ADS-B to go worldwide
A space-based worldwide ADS-B system has made a successful start.
US company Aireon has announced the successful launch and deployment of the first 10 satellites hosting its space-based Automatic Dependent Surveillance Broadcast (ADS-B) system. Part of the Iridium NEXT satellite constellation, the company explains that the space-based ADS-B network will transform air traffic management capabilities - providing real-time air traffic surveillance and flight tracking across 100% of the planet. It adds that, currently, over 70% of the earth, including oceanic and remote airspace, has no existing air traffic surveillance.
Iridium has partnered with SpaceX for a series of 7 launches over 18 months out of Vandenberg Air Force Base. All 81 Iridium NEXT satellites will be equipped with the Aireon payload.
Once in orbit, each satellite will undergo extensive testing by the Iridium team. After ~40-60 days Iridium will hand-off the ADS-B payloads to Aireon for verification of on-orbit technical specifications. Aireon will then conduct rigorous independent testing and validation of the system for ~60 days. As part of this testing and validation process, Aireon’s ADS-B receivers, manufactured by Harris Corporation, will provide air traffic surveillance data through the Aireon network to Service Delivery Points (SDPs) at partners NAV CANADA, NATS (UK), ENAV (Italy), IAA (Ireland)) and FAA (US).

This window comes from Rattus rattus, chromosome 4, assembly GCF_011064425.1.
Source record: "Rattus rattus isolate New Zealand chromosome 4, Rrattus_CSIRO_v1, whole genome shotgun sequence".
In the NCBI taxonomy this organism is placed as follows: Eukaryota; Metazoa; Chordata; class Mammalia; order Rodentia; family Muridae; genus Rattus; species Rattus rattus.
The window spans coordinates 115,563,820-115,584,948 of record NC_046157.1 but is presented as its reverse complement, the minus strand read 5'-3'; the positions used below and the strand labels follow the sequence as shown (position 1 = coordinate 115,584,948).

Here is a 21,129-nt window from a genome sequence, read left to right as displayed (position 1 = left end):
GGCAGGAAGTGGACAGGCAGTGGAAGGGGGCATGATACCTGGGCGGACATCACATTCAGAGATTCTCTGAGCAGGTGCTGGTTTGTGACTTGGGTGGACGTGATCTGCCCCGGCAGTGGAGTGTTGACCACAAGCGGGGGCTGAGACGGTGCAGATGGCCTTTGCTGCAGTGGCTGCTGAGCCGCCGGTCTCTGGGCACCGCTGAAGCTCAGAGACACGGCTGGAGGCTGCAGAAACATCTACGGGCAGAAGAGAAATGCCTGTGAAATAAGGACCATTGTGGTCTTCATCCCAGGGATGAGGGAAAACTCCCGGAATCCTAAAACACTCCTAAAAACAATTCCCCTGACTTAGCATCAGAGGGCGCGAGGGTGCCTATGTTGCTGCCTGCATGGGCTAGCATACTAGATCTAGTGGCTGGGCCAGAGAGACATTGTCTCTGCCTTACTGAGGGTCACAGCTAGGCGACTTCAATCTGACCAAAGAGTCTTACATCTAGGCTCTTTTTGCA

The network will also provide a new service known as Aireon ALERT, a free global emergency-aircraft tracking service that will be hosted and operated by the IAA. Aireon is also in partnership with FlightAware, and together launched the GlobalBeacon flight tracking service - designed to help airlines comply with ICAO Global Aeronautical Distress Safety System (GADSS) requirements, which will provide airlines with minute-by-minute flight tracking data.
Juliet Kennedy, NATS Operations Director, comments: 'Many congratulations to both Aireon and Iridium on the success of their first launch. We look forward to further successes with the remainder of the launch programme and what this will mean for operations over the North Atlantic, the world’s busiest area of oceanic airspace.'
Further details from the link below . .